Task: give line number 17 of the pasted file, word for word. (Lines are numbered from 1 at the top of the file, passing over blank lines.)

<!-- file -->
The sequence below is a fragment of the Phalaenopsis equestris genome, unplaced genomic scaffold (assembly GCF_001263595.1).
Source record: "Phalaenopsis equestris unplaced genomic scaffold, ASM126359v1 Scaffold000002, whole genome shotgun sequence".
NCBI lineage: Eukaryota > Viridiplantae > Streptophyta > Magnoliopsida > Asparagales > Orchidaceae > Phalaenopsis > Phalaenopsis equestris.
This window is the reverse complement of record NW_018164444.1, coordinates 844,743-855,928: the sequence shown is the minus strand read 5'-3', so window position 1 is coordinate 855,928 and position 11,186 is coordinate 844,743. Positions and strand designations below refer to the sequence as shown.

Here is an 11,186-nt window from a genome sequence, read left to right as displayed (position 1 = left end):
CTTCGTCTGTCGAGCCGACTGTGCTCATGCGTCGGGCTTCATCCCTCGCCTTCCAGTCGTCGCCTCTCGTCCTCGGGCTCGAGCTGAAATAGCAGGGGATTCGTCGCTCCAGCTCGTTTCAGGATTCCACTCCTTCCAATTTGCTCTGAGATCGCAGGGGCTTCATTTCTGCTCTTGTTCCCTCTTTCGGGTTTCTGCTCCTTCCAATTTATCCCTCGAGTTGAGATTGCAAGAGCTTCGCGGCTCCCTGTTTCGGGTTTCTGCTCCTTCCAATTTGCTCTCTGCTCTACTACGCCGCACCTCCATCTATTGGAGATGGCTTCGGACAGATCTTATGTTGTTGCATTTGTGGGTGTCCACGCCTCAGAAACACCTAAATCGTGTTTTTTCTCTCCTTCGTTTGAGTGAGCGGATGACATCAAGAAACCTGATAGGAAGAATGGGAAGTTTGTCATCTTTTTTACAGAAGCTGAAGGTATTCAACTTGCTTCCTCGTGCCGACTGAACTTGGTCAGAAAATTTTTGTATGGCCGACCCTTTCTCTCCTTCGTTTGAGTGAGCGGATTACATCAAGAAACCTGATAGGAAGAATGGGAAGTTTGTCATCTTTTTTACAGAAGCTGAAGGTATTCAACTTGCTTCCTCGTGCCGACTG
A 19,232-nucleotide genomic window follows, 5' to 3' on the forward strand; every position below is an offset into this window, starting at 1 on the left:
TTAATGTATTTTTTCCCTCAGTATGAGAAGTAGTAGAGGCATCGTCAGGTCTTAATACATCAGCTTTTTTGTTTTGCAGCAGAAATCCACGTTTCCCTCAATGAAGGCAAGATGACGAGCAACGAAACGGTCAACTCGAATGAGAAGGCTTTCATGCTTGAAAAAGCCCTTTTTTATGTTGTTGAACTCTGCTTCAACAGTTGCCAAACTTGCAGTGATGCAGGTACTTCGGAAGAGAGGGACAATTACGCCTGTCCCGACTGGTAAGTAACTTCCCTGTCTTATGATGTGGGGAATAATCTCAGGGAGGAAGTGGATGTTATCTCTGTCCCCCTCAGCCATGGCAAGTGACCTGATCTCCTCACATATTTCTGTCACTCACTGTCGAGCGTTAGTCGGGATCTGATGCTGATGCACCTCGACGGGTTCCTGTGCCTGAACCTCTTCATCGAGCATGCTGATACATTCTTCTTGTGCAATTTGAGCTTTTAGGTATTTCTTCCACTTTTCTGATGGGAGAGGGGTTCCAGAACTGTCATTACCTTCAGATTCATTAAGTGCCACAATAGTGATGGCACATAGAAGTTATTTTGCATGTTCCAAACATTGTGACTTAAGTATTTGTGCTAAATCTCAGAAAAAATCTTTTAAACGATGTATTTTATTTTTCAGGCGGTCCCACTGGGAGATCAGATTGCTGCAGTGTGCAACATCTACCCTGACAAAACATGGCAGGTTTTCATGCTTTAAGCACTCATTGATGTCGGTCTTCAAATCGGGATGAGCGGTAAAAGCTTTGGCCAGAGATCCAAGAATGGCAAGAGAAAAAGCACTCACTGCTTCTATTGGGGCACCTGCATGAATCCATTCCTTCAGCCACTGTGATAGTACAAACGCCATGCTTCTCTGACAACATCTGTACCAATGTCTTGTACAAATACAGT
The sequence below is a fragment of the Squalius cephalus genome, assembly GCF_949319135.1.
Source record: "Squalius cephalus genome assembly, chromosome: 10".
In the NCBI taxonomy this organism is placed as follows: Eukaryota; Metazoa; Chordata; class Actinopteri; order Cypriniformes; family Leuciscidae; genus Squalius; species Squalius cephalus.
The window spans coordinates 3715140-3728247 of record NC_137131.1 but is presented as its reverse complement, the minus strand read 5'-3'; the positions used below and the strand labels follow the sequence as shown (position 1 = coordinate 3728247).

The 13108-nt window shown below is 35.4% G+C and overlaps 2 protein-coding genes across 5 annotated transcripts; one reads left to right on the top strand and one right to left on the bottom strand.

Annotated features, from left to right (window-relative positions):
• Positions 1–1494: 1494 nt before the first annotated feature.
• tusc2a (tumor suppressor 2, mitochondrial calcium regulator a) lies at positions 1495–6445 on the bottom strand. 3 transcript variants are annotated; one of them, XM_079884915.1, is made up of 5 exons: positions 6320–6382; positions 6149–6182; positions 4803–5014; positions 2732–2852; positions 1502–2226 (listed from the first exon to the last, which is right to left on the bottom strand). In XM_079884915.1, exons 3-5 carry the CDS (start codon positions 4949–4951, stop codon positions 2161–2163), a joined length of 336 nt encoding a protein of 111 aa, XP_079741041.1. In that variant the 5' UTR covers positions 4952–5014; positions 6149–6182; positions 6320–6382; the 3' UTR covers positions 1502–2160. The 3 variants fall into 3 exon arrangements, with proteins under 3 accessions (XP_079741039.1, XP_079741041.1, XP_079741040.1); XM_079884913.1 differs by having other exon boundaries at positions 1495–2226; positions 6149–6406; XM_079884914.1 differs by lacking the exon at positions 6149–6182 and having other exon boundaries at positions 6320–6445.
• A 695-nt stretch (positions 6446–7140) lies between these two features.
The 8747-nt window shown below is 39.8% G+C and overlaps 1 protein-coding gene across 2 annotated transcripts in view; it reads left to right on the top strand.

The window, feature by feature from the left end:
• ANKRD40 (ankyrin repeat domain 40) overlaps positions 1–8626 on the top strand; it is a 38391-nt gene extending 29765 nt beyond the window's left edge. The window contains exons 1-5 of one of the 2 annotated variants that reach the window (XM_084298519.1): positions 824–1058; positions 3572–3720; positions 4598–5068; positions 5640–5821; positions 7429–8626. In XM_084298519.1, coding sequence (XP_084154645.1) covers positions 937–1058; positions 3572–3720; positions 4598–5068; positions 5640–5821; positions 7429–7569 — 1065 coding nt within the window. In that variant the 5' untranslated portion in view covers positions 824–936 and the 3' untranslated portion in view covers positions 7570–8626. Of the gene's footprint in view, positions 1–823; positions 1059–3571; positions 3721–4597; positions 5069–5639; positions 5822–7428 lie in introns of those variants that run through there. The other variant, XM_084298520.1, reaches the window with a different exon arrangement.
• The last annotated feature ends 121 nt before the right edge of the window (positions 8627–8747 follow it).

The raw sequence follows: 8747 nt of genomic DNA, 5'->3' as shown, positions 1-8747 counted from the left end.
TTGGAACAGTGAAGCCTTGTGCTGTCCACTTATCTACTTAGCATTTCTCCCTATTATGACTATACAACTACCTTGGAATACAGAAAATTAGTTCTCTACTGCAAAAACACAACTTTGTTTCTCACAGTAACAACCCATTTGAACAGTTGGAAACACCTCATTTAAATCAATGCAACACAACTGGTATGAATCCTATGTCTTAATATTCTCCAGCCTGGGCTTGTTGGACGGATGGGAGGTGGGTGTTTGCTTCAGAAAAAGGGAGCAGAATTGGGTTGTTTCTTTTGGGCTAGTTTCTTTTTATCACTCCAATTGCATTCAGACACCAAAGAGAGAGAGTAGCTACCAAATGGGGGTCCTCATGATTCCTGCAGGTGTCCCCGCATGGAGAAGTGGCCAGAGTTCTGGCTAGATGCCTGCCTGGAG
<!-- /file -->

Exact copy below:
• A 695-nt stretch (positions 6446–7140) lies between these two features.